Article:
The impersonal stereo

“Friendship is a sacred thing, and I believe Facebook is cheapening it.” – Jimmy Kimmel

May 16, 2011:

Me: Hello?
Unfamiliar Number: Hello, Liana?
Me: Excuse me?
Unfamiliar Number: (split-second pause) Oh, my God, I’m sorry, I think I dialed the wrong number! Sorry!
Me: Oh, it’s OK.
Unfamiliar Number: This is *****, by the way.
Me: OK. Bye.

This is the best, clearest, and probably the funniest example of how you know for a fact that people have just been bitching about you. Your name is so seared into their brains from the conversation that they end up dialing your number by mistake. In my own oversight, I had long ago deleted the caller’s number so I didn’t recognize it when the phone rang, or I would have ignored the call. Shortly after this episode, I found that the caller had removed me from her Facebook friends list.

Two and a half weeks ago, Afham and I were evicted from his house. A few days later, one of his sisters removed me from her private Facebook friends list, thus cutting off my access to the bizarre inconsistencies and dirty laundry that make up her equally bizarre life. Then a week ago, I opted out of bridesmaid duty for her five-times-and-counting-postponed wedding to a man would have been her third husband, citing irreconcilable differences and making it known that I could not be thought of as condoning the behavior that she has been displaying towards her family over the past few months. This morning, I discovered that she had also removed me from her public Facebook friends list.

The common denominator here is the role Facebook now plays in our lives. Now that Facebook has become the single most relied-upon tool to update your life and make sure everyone else knows it, it has also become the most favored method of letting someone know that you want absolutely nothing more to do with them. Ever. Removing them from Facebook is equal to removing them from your life.

Which gives one the impression that Facebook has become your life. I can’t decide if it reads or sounds sadder.

I will admit here and now that I have done my fair share of spring cleaning, but I do it with the utter conviction that my purging revolves around the people whom I am fairly certain have no memory of who I am or why I’m on their friends list. The issue I’m really homing in on here is the level of human interaction that social media networks like Facebook, Twitter and even BlackBerry Messenger — all of which I am guilty of patronizing — have whittled it down to.

I’m a big advocate for communications technology and social media. I can no longer imagine how I would have been able to keep up with whats going on in the world if I didn’t have Twitter announcing things like Osama bin Laden’s demise the instant he hit the ground. But I’m no longer comfortable with the way it has also made people become so removed from interpersonal relationships that it has left a marked difference in the way they communicate. Gone is the need to hash things out over a cup of coffee (or tequila), over the phone, or even over some instant messaging service; now you just click ‘Unfriend’. Gone is the desire to call someone up to congratulate them on their graduation, wedding or firstborn, or to offer condolences on the passing of a beloved; now you just post it on their Walls because it saves you the forced verbal niceties and awkward lapses in conversation.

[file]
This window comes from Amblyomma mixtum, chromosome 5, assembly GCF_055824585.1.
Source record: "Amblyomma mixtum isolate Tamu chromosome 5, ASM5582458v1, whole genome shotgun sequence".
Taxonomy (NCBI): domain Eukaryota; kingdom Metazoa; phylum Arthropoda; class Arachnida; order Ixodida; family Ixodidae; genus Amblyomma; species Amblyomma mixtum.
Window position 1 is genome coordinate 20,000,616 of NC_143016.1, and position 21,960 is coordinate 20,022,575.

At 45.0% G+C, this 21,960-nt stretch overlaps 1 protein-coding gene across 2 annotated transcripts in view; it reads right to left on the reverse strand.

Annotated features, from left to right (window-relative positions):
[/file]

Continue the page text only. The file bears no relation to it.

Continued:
What has the world come to?

For someone with Asperger Syndrome, this decline in human interaction may come as a huge bonus from the booming convenience of social media. But for the entire world population as a whole, surely this isn’t the direction we want to see our daily — not to mention normal — communication plummet towards? Surely typing in block letters can’t yield the same results (and address anger management issues) that talking or even shouting can? And when did letting some 983 people know what we do, where we go and whom we see become a way of seeking gratification and validation? When did it become OK to place friendships and relationships on the same priority shelf as something as impersonal and insignificant as Facebook?

When did it become OK to live life on the basis of something so lifeless?

1 thought on “The impersonal stereo

  1. S.

    I like this post. and completely agree. I have felt that Facebook in particular, but by no means independently, has robbed us of meaningful communication and relationships. It is like we have 500 FB Friends, and only see a handful of
    those regularly.
    That being said, I have also come into contact with some great people that have touched my life in only positive ways through social networking. So I guess it is not all bad.
    Great Post!!
    – S.


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